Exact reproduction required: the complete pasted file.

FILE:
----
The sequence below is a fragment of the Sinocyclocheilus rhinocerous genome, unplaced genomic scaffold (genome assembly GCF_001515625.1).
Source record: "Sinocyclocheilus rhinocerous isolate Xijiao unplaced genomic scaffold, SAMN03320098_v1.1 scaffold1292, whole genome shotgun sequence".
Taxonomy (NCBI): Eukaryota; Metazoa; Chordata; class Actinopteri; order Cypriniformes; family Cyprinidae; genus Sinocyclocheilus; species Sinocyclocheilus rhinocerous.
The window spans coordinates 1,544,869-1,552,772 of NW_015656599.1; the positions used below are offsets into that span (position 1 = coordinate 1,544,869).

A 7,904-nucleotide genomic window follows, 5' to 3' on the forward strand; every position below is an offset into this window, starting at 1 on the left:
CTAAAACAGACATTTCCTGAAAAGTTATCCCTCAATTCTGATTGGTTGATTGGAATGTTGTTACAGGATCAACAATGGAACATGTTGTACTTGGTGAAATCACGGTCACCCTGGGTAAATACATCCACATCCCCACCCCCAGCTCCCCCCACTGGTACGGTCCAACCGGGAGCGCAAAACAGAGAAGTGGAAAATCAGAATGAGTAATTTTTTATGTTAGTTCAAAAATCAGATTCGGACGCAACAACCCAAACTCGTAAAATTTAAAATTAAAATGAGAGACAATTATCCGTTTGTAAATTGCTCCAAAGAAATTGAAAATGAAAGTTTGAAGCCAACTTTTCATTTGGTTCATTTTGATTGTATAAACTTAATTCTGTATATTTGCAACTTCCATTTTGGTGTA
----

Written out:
The sequence below is a fragment of the Sinocyclocheilus rhinocerous genome, unplaced genomic scaffold (genome assembly GCF_001515625.1).
Source record: "Sinocyclocheilus rhinocerous isolate Xijiao unplaced genomic scaffold, SAMN03320098_v1.1 scaffold1292, whole genome shotgun sequence".
Taxonomy (NCBI): Eukaryota; Metazoa; Chordata; class Actinopteri; order Cypriniformes; family Cyprinidae; genus Sinocyclocheilus; species Sinocyclocheilus rhinocerous.
The window spans coordinates 1,544,869-1,552,772 of NW_015656599.1; the positions used below are offsets into that span (position 1 = coordinate 1,544,869).

A 7,904-nucleotide genomic window follows, 5' to 3' on the forward strand; every position below is an offset into this window, starting at 1 on the left:
CTAAAACAGACATTTCCTGAAAAGTTATCCCTCAATTCTGATTGGTTGATTGGAATGTTGTTACAGGATCAACAATGGAACATGTTGTACTTGGTGAAATCACGGTCACCCTGGGTAAATACATCCACATCCCCACCCCCAGCTCCCCCCACTGGTACGGTCCAACCGGGAGCGCAAAACAGAGAAGTGGAAAATCAGAATGAGTAATTTTTTATGTTAGTTCAAAAATCAGATTCGGACGCAACAACCCAAACTCGTAAAATTTAAAATTAAAATGAGAGACAATTATCCGTTTGTAAATTGCTCCAAAGAAATTGAAAATGAAAGTTTGAAGCCAACTTTTCATTTGGTTCATTTTGATTGTATAAACTTAATTCTGTATATTTGCAACTTCCATTTTGGTGTA